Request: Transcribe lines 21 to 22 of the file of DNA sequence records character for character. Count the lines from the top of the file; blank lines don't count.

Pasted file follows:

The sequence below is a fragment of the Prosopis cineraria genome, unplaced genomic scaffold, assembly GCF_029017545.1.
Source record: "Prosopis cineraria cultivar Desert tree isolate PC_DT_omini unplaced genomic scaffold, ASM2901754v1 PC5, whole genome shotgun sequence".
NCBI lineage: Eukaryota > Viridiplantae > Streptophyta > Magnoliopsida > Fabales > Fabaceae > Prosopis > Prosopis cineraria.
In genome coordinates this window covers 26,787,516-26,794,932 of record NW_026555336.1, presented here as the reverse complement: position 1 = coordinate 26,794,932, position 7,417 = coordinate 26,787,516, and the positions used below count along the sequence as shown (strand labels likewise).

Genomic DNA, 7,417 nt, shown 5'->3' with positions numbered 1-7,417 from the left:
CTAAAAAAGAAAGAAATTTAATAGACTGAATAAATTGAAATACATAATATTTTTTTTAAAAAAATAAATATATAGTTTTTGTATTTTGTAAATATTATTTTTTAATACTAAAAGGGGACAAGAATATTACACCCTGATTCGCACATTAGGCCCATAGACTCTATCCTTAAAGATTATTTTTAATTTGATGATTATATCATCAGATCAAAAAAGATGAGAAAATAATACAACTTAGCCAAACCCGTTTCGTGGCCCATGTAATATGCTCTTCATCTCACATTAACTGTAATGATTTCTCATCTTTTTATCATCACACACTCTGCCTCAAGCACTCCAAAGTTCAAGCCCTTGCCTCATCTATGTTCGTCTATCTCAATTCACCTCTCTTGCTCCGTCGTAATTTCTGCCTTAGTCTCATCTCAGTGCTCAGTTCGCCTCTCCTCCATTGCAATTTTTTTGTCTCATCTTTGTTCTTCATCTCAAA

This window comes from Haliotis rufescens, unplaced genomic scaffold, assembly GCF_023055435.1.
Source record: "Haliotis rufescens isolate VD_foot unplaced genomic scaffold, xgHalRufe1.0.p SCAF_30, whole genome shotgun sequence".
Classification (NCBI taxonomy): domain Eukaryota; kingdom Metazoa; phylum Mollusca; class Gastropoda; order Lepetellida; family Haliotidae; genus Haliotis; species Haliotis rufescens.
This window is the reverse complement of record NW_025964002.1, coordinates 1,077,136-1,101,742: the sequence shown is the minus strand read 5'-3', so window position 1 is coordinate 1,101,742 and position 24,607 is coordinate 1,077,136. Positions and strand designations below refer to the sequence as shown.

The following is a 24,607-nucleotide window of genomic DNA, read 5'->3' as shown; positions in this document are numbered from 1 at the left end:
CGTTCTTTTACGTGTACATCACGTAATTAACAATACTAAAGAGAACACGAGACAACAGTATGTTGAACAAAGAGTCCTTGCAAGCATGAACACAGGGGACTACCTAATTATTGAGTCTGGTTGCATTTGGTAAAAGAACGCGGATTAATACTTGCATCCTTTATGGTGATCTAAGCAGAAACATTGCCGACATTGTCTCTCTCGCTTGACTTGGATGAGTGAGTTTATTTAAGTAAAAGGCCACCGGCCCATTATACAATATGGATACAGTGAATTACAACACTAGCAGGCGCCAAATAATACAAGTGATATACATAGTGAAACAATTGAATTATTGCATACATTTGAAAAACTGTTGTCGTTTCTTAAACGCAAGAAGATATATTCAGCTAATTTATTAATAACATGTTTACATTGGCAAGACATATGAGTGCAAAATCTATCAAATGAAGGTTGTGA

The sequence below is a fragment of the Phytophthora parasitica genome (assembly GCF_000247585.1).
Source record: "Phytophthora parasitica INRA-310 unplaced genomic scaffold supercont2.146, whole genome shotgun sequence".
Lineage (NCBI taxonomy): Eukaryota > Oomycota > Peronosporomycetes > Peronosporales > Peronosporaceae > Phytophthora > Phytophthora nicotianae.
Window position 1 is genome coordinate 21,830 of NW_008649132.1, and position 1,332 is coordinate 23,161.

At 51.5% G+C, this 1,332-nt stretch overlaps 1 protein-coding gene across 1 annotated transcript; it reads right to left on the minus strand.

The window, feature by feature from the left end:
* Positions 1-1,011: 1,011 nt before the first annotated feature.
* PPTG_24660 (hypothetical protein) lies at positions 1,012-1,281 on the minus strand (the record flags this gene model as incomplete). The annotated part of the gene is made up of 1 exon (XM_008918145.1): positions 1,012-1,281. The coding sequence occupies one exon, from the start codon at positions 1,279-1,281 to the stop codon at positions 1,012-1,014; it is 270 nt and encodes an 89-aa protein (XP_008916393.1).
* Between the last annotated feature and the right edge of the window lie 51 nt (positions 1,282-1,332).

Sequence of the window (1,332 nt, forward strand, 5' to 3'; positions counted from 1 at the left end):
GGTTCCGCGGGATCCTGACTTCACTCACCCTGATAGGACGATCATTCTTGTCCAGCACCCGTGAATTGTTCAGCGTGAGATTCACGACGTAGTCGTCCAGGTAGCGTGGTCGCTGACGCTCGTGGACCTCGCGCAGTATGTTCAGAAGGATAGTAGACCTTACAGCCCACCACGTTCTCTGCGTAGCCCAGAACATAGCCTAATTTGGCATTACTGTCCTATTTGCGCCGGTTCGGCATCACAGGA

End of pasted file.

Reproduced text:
* Between the last annotated feature and the right edge of the window lie 51 nt (positions 1,282-1,332).

Sequence of the window (1,332 nt, forward strand, 5' to 3'; positions counted from 1 at the left end):